Bailey

Jackson County Public Schools Director of Human Resources Kevin Bailey sprays disinfectant in a Smokey Mountain Elementary School classroom. SMES closed and moved to remote-only learning after a COVID-19 cluster was detected at the school.

By Dave Russell

 

COVID-19 has severely impacted the custodial staff at Smoky Mountain High School. Of an eight-person staff, Assistant Superintendent Jake Buchanan reports one positive case and five custodians isolating due to exposure to the victim.

Another custodian is home with a child from Smokey Mountain Elementary School, which has gone to remote-only instruction due to a COVID cluster. That student has not shown symptoms of COVID, Buchanan said.

The school system is organizing personnel to handle the challenge and the high school will stay safe and clean, he said.

“We have some part-time custodians who we are going to make full-time for the next two weeks,” he said. “We also have bus drivers who we are going to allow to get up to 40 hours who have previously served as custodians.”

The school has additional staff who have been trained in the sanitation effort who will take on those duties, including some teachers.

“They will be compensated,” Buchanan said. “But they volunteered to come in and help keep the schools safe. Right now, staffing-wise on the custodians, while it will be a logistical hardship on the school, we don’t see it posing a problem with the school being able to maintain its level of COVID cleanliness.”

The majority of the custodians also drive buses and getting those routes covered is the real challenge, he said.

The schools have so far avoided serious issues with COVID, but schools reflect the rise in the community, he said. 

“The numbers are going up in our community, so the numbers are going up in our school,” Buchanan said. “We are continuing to have to ask our staff to do more and more to be able to operate our schools. People keep stepping up.”

On Monday, the Jackson County Department of Public Health identified a cluster of eight positive COVID-19 cases at Smokey Mountain Elementary, according to a release from Jackson County Public Schools. The eight are four students and four staff members.

A “cluster” is defined by the N.C. Department of Health and Human Services as five or more positive test results within a 14-day period and a plausible epidemiological linkage between cases.

Everyone who tested positive at the school is in isolation and following guidance from health care professionals. The names of those who test positive cannot be released due to privacy laws.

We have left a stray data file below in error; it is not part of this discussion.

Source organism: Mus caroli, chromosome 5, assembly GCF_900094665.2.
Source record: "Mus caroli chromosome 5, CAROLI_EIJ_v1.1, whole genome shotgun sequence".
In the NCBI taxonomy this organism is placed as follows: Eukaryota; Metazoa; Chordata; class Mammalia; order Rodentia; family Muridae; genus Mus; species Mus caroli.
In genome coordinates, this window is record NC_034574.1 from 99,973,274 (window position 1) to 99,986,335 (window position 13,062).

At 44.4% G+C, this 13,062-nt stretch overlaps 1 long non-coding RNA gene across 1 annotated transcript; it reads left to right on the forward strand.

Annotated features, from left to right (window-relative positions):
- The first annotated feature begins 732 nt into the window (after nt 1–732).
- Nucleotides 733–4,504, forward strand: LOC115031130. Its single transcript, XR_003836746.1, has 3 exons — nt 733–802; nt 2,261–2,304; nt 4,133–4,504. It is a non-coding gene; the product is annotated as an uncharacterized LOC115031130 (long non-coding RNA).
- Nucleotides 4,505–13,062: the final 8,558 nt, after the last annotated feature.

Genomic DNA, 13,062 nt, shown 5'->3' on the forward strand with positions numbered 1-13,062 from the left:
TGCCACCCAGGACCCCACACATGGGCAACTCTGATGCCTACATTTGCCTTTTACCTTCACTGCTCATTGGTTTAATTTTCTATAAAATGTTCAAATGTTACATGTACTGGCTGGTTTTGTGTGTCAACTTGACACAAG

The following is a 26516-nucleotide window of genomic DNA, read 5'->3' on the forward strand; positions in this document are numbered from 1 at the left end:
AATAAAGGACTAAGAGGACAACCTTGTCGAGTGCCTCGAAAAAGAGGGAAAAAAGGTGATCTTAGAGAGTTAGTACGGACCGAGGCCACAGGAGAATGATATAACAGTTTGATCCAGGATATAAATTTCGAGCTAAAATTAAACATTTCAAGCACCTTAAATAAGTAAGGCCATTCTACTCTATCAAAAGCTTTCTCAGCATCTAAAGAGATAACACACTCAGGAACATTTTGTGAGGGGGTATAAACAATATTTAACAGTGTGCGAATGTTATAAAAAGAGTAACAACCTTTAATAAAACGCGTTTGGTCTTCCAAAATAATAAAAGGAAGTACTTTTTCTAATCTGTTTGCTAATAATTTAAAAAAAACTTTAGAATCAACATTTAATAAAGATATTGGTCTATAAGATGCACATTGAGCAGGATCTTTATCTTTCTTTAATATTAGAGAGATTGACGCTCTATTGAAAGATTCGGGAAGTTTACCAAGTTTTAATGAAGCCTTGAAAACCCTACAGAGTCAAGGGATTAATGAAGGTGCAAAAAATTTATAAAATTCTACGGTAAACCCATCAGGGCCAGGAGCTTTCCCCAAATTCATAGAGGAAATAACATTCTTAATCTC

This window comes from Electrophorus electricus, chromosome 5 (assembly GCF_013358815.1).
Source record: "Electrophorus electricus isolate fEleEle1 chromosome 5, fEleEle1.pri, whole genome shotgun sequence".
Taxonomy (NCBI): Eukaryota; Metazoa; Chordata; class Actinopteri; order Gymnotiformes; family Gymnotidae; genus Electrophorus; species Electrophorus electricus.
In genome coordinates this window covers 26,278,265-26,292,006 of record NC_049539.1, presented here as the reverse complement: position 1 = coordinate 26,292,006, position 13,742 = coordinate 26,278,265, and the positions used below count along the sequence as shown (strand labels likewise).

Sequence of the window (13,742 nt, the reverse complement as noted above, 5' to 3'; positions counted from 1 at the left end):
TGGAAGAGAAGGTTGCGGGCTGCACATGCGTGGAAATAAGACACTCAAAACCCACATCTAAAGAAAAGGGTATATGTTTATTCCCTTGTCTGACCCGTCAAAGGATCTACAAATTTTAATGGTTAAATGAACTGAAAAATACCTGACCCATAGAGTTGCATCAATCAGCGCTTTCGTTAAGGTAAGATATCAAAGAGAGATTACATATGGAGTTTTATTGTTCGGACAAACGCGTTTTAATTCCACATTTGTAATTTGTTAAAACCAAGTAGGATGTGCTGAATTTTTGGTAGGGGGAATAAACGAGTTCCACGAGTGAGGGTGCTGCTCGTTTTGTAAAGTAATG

The source of the infection is unknown, however contact tracing is underway by the health department. School staff were set to receive COVID-19 testing at Harris Regional Hospital on Wednesday. 

Out of an abundance of caution, instruction at the school was transitioned to remote-only for the remainder of the week, JCPS said. The district’s eight other schools continued on their current schedule, but students associated with an identified virus cluster or live in the same household with someone who tests positive are quarantined and moved temporarily to remote learning.

A decision about returning to face-to-face instruction at SMES will be made on Friday after officials receive updates on contact tracing and virus testing.

Upon discovering the COVID-19 cluster at SMES, the district took immediate steps to mitigate the spread of the virus. 

The school building has been disinfected, and additional resources will be deployed for deep cleaning. Staff at the school are working from home, and the School Nutrition Department is moving quickly to make sure meals are available for students while they are learning remotely.

Despite the week’s surge in positive cases, Jackson County Public Schools continues to maintain a lower infection rate than the surrounding area. Buchanan credits the district’s commitment to following the safety guidelines recommended by health professionals.

“We are requiring masks, we have regular handwashing intervals and we are doing the best we can to maintain social distance,” Buchanan said. “We believe with the measures we are taking, students are still less likely to contract COVID-19 in our schools than they are in the community at large.”